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Appendix A:
Note on Banking as a Profession and Its Reform

This note is based on material contained in an article, "The Nature of Banking" by Dr. Ralph Borsodi, which appeared in Green Revolution, Vol. 34, No. 10, December 1977, published by the School of Living, RD1, Box 185A, Cochranville, PA 19330.

Borsodi outlines the following principles which he sees as necessary in reforming the banking profession.

  1. "Banking is a profession and not a business. The Banker, like the lawyer and the doctor, unless he stultifies himself, must put the trust reposed in him before anything else. We entrust our health and even our lives to our doctor. We entrust vital rights and our material interests to our lawyer. We entrust our money and our savings to our banker. The banker is a trustee, and he has not more moral right to exploit the funds entrusted to him than a doctor has the right to exploit the sickness of his patients, or a lawyer the difficulties of his clients. Professional compensation is one thing, but maximizing profits is something altogether different [emphasis added].

  2. Bankers, like lawyers and doctors, should therefore be licensed and only those qualified to study (usually at an accredited university) and who observe professional standards both in their practice and in their charges for their services, should be permitted by law to engage in banking. [109]

  3. The banker, by the essential nature of the service he renders, is a fiduciary trustee. It is malpractice for him to do anything with the funds entrusted to him which he ought to know should not be done with them, just as it is malpractice for a doctor to prescribe treatments which he ought to know endanger the health of his patients. Nobody, no matter how great the profit, has a moral right to betray those who trust him. It is betrayal to exploit the opportunity for profit which trust in his integrity creates.

  4. Bankers should not be granted charters to operate banks as business corporations; they should not be legally authorized to earn profits for stockholders because corporations limit the liabilities of those who own them. In practice the law makes it virtually impossible to hold corporate officers and directors liable for what I am calling malpractice.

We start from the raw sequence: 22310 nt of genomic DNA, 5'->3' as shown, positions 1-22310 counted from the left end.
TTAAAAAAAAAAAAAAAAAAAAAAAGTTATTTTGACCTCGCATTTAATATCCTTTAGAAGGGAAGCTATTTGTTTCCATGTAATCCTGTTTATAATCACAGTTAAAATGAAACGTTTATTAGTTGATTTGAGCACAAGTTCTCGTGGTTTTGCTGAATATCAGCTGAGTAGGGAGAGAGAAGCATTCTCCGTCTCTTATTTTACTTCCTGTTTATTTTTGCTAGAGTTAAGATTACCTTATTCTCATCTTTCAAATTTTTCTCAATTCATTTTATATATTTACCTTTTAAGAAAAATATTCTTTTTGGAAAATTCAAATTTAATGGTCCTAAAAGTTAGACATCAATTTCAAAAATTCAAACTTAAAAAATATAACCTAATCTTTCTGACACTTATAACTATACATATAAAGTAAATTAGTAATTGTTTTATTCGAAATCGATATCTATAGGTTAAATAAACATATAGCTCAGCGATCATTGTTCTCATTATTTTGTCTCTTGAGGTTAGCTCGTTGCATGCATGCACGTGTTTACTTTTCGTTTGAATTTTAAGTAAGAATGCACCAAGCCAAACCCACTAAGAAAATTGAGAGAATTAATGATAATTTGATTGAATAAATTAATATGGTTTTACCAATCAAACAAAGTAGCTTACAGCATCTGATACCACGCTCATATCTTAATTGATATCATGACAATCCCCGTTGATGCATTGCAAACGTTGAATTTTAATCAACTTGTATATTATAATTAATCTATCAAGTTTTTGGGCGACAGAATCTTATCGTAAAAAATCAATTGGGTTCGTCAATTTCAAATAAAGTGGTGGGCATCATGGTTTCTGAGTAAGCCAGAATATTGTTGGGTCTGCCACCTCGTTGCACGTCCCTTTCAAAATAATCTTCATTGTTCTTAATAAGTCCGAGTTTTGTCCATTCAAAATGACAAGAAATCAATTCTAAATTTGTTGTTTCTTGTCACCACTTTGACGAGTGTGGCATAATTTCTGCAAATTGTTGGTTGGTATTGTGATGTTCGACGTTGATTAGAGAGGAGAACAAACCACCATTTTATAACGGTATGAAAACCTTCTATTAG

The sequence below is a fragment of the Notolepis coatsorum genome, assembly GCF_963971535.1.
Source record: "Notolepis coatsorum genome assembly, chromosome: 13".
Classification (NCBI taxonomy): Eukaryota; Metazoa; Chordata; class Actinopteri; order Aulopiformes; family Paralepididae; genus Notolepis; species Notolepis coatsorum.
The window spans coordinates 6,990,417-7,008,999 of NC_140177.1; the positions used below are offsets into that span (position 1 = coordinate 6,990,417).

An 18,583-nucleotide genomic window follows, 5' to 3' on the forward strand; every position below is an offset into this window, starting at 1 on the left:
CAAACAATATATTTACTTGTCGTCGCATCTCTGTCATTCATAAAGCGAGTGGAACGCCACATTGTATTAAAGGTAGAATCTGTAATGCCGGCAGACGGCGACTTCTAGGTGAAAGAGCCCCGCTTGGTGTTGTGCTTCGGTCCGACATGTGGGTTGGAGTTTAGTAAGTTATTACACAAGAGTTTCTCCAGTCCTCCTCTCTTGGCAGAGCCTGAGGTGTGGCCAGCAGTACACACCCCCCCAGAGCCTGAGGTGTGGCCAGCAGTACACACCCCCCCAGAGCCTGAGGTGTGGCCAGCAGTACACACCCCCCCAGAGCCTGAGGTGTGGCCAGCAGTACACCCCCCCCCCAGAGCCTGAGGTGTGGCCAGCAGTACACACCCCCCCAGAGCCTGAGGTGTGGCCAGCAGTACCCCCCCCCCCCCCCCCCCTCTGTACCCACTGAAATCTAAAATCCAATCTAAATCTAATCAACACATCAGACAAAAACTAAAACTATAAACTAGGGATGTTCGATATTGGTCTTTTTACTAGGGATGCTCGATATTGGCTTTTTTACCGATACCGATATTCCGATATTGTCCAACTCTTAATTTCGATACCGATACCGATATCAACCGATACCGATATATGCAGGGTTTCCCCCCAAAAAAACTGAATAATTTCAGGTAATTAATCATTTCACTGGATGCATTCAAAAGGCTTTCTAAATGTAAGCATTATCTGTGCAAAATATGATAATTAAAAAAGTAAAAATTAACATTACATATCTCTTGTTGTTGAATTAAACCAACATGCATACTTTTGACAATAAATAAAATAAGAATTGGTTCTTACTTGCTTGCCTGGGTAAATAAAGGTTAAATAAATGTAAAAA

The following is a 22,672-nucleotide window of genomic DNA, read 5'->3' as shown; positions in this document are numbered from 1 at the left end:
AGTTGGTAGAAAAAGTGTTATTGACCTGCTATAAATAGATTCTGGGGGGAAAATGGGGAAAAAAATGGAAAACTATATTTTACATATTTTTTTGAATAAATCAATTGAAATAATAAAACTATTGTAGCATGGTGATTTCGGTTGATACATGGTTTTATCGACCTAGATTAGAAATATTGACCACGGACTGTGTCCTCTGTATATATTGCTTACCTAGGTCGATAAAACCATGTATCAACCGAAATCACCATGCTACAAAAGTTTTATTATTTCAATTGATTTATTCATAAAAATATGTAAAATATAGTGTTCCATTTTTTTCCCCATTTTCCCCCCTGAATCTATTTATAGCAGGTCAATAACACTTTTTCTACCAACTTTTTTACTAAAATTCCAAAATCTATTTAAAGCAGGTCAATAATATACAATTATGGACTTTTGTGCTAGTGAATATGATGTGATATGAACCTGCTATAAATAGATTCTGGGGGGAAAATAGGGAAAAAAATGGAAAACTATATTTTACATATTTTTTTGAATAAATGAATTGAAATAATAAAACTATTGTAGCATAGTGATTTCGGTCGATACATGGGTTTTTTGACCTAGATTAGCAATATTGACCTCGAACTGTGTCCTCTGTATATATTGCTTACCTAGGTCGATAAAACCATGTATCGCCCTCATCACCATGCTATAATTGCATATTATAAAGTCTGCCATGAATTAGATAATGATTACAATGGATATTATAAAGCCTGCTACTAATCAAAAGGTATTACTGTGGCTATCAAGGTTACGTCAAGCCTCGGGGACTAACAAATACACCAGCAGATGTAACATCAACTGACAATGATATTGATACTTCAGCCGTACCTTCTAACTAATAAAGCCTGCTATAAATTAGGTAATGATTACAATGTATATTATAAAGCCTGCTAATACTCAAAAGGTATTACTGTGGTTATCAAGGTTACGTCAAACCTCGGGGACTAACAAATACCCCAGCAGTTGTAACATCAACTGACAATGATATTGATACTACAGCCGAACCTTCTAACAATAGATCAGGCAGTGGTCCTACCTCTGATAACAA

Banks should be owned and operated by sole proprietors, by partnerships, by mutual and cooperative associations; and all those who own them and conduct them should be personally responsible and accountable for the safety of the funds entrusted to them. All laws which exempt bankers, as would be true of all laws which exempted any kind of professional person from full liability for his or her practices, are morally null and void."

Borsodi also enumerates a number of measures which he thinks would eliminate inflation, reduce unemployment, end the boom and bust business cycle, reduce speculation, provide for the capital needs of the local community, and prevent the government "from using the banks of the nation to indulge in its present extravagances by forcing them to finance its deficits."

He argues that, if the following measures were taken, the whole moral climate of the economy would be transformed:

  1. "Bankers, as professionals, should ensure both the safety and proper use of the funds entrusted to them.

  2. Professional bankers should see to it that the funds entrusted to them be used only to facilitate commerce.

  3. Professional bankers should give priority to financing local needs before investing in projects outside the community.

  4. Professional bankers should take over the whole field of investment, taking it 'out of the hands of the so-called investment bankers of Wall Street.'"

It is encouraging to note some movement in this direction by a few "enlightened" bankers. There are some notable examples of banks which, while still operating under the umbrella of the corporate charter, have acted to implement some of the above proposals, especially the financing of local needs. Among these are the South Shore Bank in Chicago and the Community Capital Bank of Brooklyn. Besides these, there are dozens of non-bank community loan funds springing up all over the country. For more information about these, contact the National Association of Community Development Loan Funds, P.O. Box 40085, Philadelphia, PA 19106.

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